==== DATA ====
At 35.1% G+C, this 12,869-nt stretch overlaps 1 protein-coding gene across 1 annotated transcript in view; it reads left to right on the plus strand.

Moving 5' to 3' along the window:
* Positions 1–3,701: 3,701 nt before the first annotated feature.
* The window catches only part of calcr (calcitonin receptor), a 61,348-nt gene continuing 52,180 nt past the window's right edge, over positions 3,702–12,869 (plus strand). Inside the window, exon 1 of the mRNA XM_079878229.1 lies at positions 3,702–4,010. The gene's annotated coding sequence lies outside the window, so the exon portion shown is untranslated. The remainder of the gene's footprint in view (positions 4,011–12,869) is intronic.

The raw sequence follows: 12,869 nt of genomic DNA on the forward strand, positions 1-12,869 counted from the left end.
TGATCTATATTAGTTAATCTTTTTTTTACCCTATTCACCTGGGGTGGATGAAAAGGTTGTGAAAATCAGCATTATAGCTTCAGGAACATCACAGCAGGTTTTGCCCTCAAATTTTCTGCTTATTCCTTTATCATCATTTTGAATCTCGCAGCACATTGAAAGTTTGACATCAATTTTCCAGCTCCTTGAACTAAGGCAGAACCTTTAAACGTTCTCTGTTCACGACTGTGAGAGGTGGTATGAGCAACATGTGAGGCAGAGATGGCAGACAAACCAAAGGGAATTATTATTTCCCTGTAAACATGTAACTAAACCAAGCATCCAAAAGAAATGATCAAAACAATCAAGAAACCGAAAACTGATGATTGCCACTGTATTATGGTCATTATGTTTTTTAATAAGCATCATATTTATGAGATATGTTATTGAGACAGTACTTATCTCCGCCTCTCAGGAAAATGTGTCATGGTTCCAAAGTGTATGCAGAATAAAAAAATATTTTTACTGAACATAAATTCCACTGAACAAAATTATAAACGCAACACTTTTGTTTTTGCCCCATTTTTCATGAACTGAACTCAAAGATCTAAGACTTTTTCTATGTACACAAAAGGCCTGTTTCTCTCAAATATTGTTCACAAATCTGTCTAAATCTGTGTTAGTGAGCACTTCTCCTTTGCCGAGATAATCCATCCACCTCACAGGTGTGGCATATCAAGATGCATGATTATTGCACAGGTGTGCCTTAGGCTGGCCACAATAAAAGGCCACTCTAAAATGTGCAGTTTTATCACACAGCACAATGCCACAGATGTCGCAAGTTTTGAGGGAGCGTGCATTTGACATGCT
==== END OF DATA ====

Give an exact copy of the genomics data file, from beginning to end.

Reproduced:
At 35.1% G+C, this 12,869-nt stretch overlaps 1 protein-coding gene across 1 annotated transcript in view; it reads left to right on the plus strand.

Moving 5' to 3' along the window:
* Positions 1–3,701: 3,701 nt before the first annotated feature.
* The window catches only part of calcr (calcitonin receptor), a 61,348-nt gene continuing 52,180 nt past the window's right edge, over positions 3,702–12,869 (plus strand). Inside the window, exon 1 of the mRNA XM_079878229.1 lies at positions 3,702–4,010. The gene's annotated coding sequence lies outside the window, so the exon portion shown is untranslated. The remainder of the gene's footprint in view (positions 4,011–12,869) is intronic.

The raw sequence follows: 12,869 nt of genomic DNA on the forward strand, positions 1-12,869 counted from the left end.
TGATCTATATTAGTTAATCTTTTTTTTACCCTATTCACCTGGGGTGGATGAAAAGGTTGTGAAAATCAGCATTATAGCTTCAGGAACATCACAGCAGGTTTTGCCCTCAAATTTTCTGCTTATTCCTTTATCATCATTTTGAATCTCGCAGCACATTGAAAGTTTGACATCAATTTTCCAGCTCCTTGAACTAAGGCAGAACCTTTAAACGTTCTCTGTTCACGACTGTGAGAGGTGGTATGAGCAACATGTGAGGCAGAGATGGCAGACAAACCAAAGGGAATTATTATTTCCCTGTAAACATGTAACTAAACCAAGCATCCAAAAGAAATGATCAAAACAATCAAGAAACCGAAAACTGATGATTGCCACTGTATTATGGTCATTATGTTTTTTAATAAGCATCATATTTATGAGATATGTTATTGAGACAGTACTTATCTCCGCCTCTCAGGAAAATGTGTCATGGTTCCAAAGTGTATGCAGAATAAAAAAATATTTTTACTGAACATAAATTCCACTGAACAAAATTATAAACGCAACACTTTTGTTTTTGCCCCATTTTTCATGAACTGAACTCAAAGATCTAAGACTTTTTCTATGTACACAAAAGGCCTGTTTCTCTCAAATATTGTTCACAAATCTGTCTAAATCTGTGTTAGTGAGCACTTCTCCTTTGCCGAGATAATCCATCCACCTCACAGGTGTGGCATATCAAGATGCATGATTATTGCACAGGTGTGCCTTAGGCTGGCCACAATAAAAGGCCACTCTAAAATGTGCAGTTTTATCACACAGCACAATGCCACAGATGTCGCAAGTTTTGAGGGAGCGTGCATTTGACATGCT